The relief package follows the structure of the relief measures granted to Louisiana and the Gulf Coast earlier, with modified dates to compensate for the delay in Ida’s travel to the East Coast.

The relief package applies to taxpayers in any area that has been named by the Federal Emergency Management Agency (FEMA) as being qualified for individual or public assistance.

In New York, this currently includes Bronx, Kings, New York, Queens, Richmond and Westchester counties, and in New Jersey, it includes Bergen, Gloucester, Hunterdon, Middlesex, Passaic and Somerset counties. Other counties or localities may be added to the FEMA list. Any new locations are immediately eligible for the IRS relief once it joins the federal disaster declaration.

To check the locations currently eligible for relief, see the disaster relief page on the IRS website.

The relief delays deadlines

Like the Louisiana relief announced earlier, this newest package pushes the deadlines back to file and pay a number of varied taxes that would normally have deadlines of Sept. 1, 2021, or later.

The relief package pushes those file-and-pay deadlines back to Jan. 3, 2022. This includes taxpayers who already had an extension to file by Oct. 12; they now have until Jan. 3, 2022, to file their taxes.

It should be noted, however, that since the payment of taxes on those extended returns was due back in May—long before Ida came ashore—their payments aren’t covered by the relief package.

Also included in the expanded New York and New Jersey relief language are the quarterly estimated tax payments and excise tax returns that would otherwise be due in November.

Eligible entities for the relief measures include:

  • Tax-exempt organizations, operating on a calendar-year basis, that had a valid extension due to run out on November 15, 2021
  • Calendar-year partnerships and S corporations whose 2020 extensions run out on September 15, 2021
  • Calendar-year corporations whose 2020 extensions run out on October 15, 2021

The IRS says it will abate any penalties on payroll and excise tax deposits that are normally due between September 1 and September 16, as long as the deposits are made no later than Sept. 16 of this year.

For a complete list of relief, payments, dates and other relief package information, see the IRS disaster relief page on IRS.gov.

No action is necessary to get the relief

The IRS relief measures are automatic; no action is needed by taxpayers to qualify. The agency uses a taxpayer’s address of record to match up with the list of federally declared disaster areas, enabling the various relief measures.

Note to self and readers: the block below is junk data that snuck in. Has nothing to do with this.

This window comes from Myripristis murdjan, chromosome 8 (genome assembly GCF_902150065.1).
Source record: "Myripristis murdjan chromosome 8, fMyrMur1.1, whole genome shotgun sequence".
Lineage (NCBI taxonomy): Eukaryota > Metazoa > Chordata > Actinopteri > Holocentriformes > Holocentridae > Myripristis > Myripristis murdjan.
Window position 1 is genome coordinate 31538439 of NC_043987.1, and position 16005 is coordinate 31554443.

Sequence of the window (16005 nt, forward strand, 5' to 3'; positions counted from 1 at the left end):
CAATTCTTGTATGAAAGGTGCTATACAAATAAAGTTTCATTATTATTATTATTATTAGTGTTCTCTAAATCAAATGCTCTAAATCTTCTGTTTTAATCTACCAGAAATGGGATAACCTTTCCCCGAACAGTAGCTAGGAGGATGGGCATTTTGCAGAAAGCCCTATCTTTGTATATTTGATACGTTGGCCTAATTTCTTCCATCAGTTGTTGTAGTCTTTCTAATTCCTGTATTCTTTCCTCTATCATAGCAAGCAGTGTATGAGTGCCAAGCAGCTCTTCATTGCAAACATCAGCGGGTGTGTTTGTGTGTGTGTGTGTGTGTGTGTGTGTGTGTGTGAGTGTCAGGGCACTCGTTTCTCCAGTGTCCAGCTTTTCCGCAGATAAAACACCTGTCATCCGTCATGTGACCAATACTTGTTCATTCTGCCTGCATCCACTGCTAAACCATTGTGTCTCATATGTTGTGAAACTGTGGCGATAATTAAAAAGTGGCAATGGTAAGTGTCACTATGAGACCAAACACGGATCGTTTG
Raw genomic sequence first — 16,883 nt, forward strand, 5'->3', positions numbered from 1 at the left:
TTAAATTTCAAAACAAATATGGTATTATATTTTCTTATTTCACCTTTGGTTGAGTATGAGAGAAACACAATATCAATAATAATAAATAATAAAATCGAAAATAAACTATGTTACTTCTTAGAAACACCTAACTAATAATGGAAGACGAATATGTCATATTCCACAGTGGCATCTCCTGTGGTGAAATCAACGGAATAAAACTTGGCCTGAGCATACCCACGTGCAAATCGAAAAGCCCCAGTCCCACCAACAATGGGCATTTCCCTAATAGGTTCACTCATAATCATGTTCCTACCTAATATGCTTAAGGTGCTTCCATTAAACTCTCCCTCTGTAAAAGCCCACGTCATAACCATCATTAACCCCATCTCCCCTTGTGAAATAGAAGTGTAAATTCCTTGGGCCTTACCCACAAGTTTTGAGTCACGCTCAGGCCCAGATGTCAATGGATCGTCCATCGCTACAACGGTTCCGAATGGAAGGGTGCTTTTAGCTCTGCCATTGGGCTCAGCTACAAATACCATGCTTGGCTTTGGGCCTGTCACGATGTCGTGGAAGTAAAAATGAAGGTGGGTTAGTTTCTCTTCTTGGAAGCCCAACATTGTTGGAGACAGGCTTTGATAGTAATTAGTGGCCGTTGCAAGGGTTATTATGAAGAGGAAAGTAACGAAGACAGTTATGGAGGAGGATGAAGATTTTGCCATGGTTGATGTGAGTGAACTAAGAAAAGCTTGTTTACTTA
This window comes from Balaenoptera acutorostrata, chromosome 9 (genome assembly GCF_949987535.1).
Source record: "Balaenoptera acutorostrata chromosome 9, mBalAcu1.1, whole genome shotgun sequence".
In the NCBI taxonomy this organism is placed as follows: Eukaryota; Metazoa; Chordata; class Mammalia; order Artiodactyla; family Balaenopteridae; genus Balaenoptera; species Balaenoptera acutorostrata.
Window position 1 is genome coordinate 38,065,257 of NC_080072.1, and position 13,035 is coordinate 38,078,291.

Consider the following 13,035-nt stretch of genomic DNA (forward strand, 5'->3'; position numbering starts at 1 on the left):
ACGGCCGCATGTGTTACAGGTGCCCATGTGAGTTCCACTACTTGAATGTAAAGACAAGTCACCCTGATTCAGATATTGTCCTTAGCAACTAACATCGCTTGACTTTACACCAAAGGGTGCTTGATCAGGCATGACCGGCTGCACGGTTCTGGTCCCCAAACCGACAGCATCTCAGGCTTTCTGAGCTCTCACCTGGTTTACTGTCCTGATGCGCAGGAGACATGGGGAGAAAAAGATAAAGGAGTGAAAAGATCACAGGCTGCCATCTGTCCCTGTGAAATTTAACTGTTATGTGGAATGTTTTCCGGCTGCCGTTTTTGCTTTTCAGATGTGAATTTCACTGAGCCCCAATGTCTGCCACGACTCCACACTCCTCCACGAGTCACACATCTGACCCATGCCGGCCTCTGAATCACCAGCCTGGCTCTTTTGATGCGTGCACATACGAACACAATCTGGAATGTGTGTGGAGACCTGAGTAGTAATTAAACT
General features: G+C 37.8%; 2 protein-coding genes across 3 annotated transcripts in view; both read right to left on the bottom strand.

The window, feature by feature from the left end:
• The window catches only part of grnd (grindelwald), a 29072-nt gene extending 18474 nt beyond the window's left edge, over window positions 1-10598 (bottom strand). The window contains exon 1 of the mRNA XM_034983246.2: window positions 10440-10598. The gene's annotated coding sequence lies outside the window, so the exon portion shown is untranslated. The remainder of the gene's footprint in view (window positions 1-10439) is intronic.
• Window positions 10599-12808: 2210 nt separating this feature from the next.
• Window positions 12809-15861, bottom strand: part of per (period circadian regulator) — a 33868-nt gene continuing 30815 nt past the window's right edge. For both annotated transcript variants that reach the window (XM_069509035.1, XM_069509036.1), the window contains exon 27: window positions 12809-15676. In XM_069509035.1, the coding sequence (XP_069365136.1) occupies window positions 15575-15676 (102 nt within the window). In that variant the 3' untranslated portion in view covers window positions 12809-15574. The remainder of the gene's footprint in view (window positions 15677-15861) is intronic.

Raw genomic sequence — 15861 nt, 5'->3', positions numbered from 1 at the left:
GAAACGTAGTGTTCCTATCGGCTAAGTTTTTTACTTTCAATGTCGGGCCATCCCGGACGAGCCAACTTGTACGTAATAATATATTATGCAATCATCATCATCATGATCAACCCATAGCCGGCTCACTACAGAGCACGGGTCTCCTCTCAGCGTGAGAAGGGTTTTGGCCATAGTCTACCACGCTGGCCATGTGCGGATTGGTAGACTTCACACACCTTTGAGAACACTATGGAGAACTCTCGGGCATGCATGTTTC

Taxpayers in the eligible disaster areas, however, who get IRS notices with original or extended filings should call the IRS—using the phone number included on the notice—to have their penalty abated.

Taxpayers, whether individuals or businesses, can claim their uninsured or unreimbursed losses either on the return for the year the loss occurred (such as the 2021 return that’s normally filed next year), or the return for the year prior to the loss (in this case, 2020).

Either way, taxpayers must remember to put the FEMA declaration number for their area on any return claiming a loss. These are:

  • 4614 for New Jersey
  • 4615 for New York

For more information, see Publication 547.

Check out DisasterAssistance.gov for details on FEMA and its response to Hurricane Ida.

Source: IR-2021-179

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No Dyed Fuel Penalty for Some in Louisiana

No Dyed Fuel Penalty for Some in Louisiana

No Dyed Fuel Penalty for Some in Louisiana

When a major natural disaster strikes, it’s not uncommon for federal officials to pull out all the stops at their disposal to speed the wheels of recovery. That’s what’s happening now in Louisiana, in the wake of Hurricane Ida.

In Bayou Country, one of the big needs right now is fuel. Fuel for vehicles, fuel for generators and fuel for refrigeration.

Normally, dyed diesel fuel—earmarked only for farming and other specific purposes and untaxed as such—cannot be used legally in vehicles on the highways and roads. The diesel is dyed so that state inspectors can readily spot its use in over-the-highway vehicles. Taxed diesel carries no such dyes.

Because of the shortages brought on by Hurricane Ida, the Internal Revenue Service says it won’t penalize vendors or purchasers of dyed diesel fuel that is sold for highway use – but this relief only applies to a specific number of Louisiana parishes.

In Louisiana, parishes are equated with the county structures used in other states.

The Louisiana parishes getting diesel fuel relief are: Ascension, Assumption, East Baton Rouge, East Feliciana, Iberia, Iberville, Jefferson, Lafourche, Livingston, Orleans, Plaquemines, Pointe Coupee, St. Bernard, St. Charles, St. Helena, St. James, St. John the Baptist, St. Martin, St. Mary, St. Tammany, Tangipahoa, Terrebonne, Washington, West Baton Rouge and West Feliciana.